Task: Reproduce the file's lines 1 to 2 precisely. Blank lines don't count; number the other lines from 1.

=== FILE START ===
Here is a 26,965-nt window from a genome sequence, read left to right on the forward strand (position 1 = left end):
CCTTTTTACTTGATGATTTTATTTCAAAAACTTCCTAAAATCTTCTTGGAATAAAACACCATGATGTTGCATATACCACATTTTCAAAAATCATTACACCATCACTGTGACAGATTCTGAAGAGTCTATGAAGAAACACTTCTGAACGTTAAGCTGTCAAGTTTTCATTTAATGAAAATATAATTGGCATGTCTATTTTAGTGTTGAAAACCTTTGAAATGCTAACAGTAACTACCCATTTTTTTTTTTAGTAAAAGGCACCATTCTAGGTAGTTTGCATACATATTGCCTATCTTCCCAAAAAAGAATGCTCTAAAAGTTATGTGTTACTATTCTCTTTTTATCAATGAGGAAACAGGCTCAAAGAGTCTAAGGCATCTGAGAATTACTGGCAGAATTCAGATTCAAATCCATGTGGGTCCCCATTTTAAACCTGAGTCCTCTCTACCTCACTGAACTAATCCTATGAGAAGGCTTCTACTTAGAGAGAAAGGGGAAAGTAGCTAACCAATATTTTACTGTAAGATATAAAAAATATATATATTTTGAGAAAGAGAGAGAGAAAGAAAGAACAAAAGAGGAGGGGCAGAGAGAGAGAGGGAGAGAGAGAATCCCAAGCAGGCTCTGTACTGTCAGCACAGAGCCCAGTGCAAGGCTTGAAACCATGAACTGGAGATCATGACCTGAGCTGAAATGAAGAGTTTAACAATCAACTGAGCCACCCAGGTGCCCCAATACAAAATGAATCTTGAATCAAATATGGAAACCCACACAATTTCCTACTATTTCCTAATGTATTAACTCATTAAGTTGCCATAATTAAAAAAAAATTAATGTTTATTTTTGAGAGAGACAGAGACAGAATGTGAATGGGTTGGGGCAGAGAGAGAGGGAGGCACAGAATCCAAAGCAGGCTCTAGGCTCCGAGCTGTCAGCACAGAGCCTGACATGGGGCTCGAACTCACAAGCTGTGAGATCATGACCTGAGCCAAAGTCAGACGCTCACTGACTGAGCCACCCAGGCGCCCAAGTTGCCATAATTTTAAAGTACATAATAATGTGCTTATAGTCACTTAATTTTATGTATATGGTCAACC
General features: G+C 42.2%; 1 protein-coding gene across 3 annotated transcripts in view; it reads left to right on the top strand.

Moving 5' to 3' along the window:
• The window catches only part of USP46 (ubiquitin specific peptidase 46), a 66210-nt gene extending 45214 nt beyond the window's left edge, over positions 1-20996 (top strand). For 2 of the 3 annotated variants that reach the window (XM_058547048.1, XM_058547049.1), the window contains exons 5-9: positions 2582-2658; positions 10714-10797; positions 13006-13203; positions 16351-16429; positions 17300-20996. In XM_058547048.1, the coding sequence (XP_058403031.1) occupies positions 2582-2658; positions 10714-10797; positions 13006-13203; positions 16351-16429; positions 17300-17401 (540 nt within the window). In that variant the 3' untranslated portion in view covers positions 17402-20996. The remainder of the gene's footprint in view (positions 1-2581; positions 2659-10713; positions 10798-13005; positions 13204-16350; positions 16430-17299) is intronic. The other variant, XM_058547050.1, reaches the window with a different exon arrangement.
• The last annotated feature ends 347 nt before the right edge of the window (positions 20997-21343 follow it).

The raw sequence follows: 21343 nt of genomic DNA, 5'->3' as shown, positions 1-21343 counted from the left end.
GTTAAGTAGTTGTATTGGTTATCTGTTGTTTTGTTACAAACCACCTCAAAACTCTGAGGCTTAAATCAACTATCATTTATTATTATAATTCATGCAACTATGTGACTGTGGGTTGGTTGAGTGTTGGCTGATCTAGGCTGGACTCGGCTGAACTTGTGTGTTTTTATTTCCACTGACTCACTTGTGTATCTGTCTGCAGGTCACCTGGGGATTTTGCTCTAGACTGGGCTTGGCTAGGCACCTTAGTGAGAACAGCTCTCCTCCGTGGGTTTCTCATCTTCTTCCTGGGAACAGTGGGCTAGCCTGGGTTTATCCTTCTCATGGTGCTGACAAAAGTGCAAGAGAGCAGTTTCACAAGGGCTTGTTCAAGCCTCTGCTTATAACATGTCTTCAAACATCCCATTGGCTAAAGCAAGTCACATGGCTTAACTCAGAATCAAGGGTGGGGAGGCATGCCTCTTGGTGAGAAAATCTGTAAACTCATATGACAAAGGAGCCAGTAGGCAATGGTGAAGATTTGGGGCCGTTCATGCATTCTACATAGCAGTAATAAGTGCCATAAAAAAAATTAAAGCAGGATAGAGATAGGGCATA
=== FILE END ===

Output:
Here is a 26,965-nt window from a genome sequence, read left to right on the forward strand (position 1 = left end):
CCTTTTTACTTGATGATTTTATTTCAAAAACTTCCTAAAATCTTCTTGGAATAAAACACCATGATGTTGCATATACCACATTTTCAAAAATCATTACACCATCACTGTGACAGATTCTGAAGAGTCTATGAAGAAACACTTCTGAACGTTAAGCTGTCAAGTTTTCATTTAATGAAAATATAATTGGCATGTCTATTTTAGTGTTGAAAACCTTTGAAATGCTAACAGTAACTACCCATTTTTTTTTTTAGTAAAAGGCACCATTCTAGGTAGTTTGCATACATATTGCCTATCTTCCCAAAAAAGAATGCTCTAAAAGTTATGTGTTACTATTCTCTTTTTATCAATGAGGAAACAGGCTCAAAGAGTCTAAGGCATCTGAGAATTACTGGCAGAATTCAGATTCAAATCCATGTGGGTCCCCATTTTAAACCTGAGTCCTCTCTACCTCACTGAACTAATCCTATGAGAAGGCTTCTACTTAGAGAGAAAGGGGAAAGTAGCTAACCAATATTTTACTGTAAGATATAAAAAATATATATATTTTGAGAAAGAGAGAGAGAAAGAAAGAACAAAAGAGGAGGGGCAGAGAGAGAGAGGGAGAGAGAGAATCCCAAGCAGGCTCTGTACTGTCAGCACAGAGCCCAGTGCAAGGCTTGAAACCATGAACTGGAGATCATGACCTGAGCTGAAATGAAGAGTTTAACAATCAACTGAGCCACCCAGGTGCCCCAATACAAAATGAATCTTGAATCAAATATGGAAACCCACACAATTTCCTACTATTTCCTAATGTATTAACTCATTAAGTTGCCATAATTAAAAAAAAATTAATGTTTATTTTTGAGAGAGACAGAGACAGAATGTGAATGGGTTGGGGCAGAGAGAGAGGGAGGCACAGAATCCAAAGCAGGCTCTAGGCTCCGAGCTGTCAGCACAGAGCCTGACATGGGGCTCGAACTCACAAGCTGTGAGATCATGACCTGAGCCAAAGTCAGACGCTCACTGACTGAGCCACCCAGGCGCCCAAGTTGCCATAATTTTAAAGTACATAATAATGTGCTTATAGTCACTTAATTTTATGTATATGGTCAACC